Green Jobs for Labor Day

Brookings Sizes it up

Bill Opalka | Sep 01, 2011

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The justification for clean energy in recent years has been the promise of green jobs, especially since the recession hit three years ago. Getting a handle on how many, beyond simple counts like solar installers and wind turbine assemblers, is a bit trickier.

The Brookings Institution tried to bring some order out of this apparent chaos with a recent report, “Sizing the Clean Economy.” 

“Not only do “green” or “clean” activities and jobs related to environmental aims pervade all sectors of the U.S. economy; they also remain tricky to define and isolate—and count,” the report says.

The lack of standard definitions and available data is only a start. So the Metropolitan Policy Program at Brookings worked with Battelle’s Technology Partnership Practice to develop a detailed database of establishment-level employment statistics pertaining to a sensibly defined assemblage of clean economy industries in the United States and its metropolitan areas.

As has been reported here previously, many clean energy jobs have been created when industrial companies in the Midwest were forced to find new markets when their footholds in the auto markets eroded.  Think boltmakers for wind turbines, glass makers for solar farms. Most clean economy jobs reside in mature segments.

A smaller portion of the clean economy encompasses newer segments  like solar photovoltaic (PV), wind, fuel cell, smart grid, biofuel, and battery industries.

Other highlights include:

The clean economy is manufacturing and export intensive. Roughly 26 percent of all clean economy jobs lie in manufacturing establishments, compared to just 9 percent in the broader economy.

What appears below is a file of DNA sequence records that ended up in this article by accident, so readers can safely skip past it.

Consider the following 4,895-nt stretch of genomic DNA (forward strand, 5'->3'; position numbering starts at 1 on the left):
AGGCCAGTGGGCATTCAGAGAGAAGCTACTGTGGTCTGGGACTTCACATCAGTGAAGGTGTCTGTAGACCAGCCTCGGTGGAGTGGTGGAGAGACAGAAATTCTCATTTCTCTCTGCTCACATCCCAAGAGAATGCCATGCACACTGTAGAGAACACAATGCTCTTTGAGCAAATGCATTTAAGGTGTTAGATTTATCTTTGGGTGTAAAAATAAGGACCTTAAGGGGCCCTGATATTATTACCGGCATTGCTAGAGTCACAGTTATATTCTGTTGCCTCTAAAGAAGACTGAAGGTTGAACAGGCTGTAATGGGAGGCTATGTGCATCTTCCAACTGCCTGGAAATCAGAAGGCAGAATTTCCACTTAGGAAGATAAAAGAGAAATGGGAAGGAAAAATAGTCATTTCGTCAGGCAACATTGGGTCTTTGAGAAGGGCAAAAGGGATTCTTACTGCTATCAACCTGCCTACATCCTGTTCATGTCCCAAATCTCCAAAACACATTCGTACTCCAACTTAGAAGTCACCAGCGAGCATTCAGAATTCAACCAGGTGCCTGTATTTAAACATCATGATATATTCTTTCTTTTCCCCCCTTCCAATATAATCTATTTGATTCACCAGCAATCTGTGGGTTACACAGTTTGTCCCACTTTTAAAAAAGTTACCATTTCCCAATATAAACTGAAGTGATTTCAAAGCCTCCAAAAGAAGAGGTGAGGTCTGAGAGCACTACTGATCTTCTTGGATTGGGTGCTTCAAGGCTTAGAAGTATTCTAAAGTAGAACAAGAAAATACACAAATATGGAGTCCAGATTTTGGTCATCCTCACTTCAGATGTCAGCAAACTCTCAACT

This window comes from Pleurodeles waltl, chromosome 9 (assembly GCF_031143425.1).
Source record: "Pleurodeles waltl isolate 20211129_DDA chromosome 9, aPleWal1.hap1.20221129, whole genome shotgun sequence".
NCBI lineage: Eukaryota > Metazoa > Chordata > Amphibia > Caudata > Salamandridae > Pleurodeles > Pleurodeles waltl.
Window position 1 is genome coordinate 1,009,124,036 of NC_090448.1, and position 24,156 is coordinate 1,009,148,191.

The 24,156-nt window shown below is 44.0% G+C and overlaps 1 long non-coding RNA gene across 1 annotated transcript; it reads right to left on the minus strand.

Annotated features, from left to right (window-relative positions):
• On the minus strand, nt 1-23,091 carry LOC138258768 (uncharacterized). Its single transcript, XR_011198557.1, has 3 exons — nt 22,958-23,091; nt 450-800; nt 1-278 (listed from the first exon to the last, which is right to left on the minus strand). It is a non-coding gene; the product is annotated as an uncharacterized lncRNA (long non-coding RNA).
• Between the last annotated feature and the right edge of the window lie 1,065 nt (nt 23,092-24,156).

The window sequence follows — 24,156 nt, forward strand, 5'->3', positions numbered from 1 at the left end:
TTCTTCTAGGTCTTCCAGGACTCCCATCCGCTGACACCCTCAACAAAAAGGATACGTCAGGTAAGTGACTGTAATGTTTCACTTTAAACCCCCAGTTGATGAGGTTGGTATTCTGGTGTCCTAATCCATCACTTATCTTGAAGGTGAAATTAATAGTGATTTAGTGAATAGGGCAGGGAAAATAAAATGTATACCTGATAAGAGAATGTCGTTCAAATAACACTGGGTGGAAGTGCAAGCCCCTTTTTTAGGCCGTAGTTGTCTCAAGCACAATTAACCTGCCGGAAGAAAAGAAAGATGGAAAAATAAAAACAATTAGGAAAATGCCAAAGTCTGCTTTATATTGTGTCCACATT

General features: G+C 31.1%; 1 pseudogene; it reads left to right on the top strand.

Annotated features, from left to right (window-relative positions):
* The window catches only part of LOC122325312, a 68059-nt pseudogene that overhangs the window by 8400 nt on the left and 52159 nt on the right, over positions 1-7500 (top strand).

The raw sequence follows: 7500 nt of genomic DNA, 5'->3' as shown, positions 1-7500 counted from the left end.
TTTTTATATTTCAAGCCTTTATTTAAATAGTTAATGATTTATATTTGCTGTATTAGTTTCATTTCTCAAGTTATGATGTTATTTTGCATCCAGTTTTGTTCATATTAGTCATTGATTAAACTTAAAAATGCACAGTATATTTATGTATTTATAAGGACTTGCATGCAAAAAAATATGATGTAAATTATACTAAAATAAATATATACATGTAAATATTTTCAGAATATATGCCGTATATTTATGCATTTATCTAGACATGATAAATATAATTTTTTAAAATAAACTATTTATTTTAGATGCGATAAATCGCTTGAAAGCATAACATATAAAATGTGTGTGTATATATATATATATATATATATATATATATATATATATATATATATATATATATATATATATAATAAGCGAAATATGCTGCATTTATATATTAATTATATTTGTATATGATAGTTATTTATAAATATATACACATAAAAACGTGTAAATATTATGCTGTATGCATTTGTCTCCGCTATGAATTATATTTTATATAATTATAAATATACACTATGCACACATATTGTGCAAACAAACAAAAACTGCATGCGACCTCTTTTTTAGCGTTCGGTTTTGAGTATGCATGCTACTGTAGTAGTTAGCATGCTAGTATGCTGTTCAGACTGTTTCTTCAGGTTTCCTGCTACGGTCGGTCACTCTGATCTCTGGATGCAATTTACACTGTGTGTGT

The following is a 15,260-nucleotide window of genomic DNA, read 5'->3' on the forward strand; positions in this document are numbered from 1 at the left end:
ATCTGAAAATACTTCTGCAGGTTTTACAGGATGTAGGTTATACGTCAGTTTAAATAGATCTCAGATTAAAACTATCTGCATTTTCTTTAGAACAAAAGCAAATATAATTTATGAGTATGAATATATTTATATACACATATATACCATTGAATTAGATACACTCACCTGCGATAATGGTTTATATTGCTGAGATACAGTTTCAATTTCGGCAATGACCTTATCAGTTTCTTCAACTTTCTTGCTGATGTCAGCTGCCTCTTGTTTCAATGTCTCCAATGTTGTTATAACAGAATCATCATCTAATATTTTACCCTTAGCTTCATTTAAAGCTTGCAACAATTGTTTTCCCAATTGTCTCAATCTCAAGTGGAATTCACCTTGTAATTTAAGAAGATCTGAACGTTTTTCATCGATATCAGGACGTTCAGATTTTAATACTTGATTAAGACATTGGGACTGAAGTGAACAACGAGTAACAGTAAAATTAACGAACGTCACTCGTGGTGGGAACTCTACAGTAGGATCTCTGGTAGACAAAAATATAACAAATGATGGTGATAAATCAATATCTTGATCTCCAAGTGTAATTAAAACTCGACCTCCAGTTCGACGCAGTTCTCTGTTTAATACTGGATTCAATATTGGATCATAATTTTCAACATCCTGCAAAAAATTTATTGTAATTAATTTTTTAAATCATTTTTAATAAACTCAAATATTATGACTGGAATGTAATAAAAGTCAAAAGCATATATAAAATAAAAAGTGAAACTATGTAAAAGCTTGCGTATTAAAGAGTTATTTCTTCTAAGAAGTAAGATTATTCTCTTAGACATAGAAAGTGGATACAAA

The clean economy offers more opportunities and better pay for low- and middle-skilled workers than the national economy as a whole. Median wages in the clean economy—meaning those in the middle of the distribution—are 13 percent higher than median U.S. wages. Yet a disproportionate percentage of jobs in the clean economy are staffed by workers with relatively little formal education in moderately well-paying “green collar” occupations.

Most of the country’s clean economy jobs and recent growth concentrate within the largest metropolitan areas. Some 64 percent of all current clean economy jobs and 75 percent of its newer jobs created from 2003 to 2010 congregate in the nation’s 100 largest metro areas.

Strong industry clusters boost metros’ growth performance in the clean economy. Clustering entails proximity to businesses in similar or related industries. Establishments located in counties containing a significant number of jobs from other establishments in the same segment grew much faster than more isolated establishments from 2003 to 2010. Examples include professional environmental services in Houston, solar photovoltaic in Los Angeles, fuel cells in Boston, and wind in Chicago.

One caveat is that policy uncertainty is taking its toll. Market demand for clean economy goods and services is uncertain, impacting the financial markets. In the meantime, global investment has been moving to foreign shores, which is an old story in itself.


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Comments

The Green Jobs Fantasy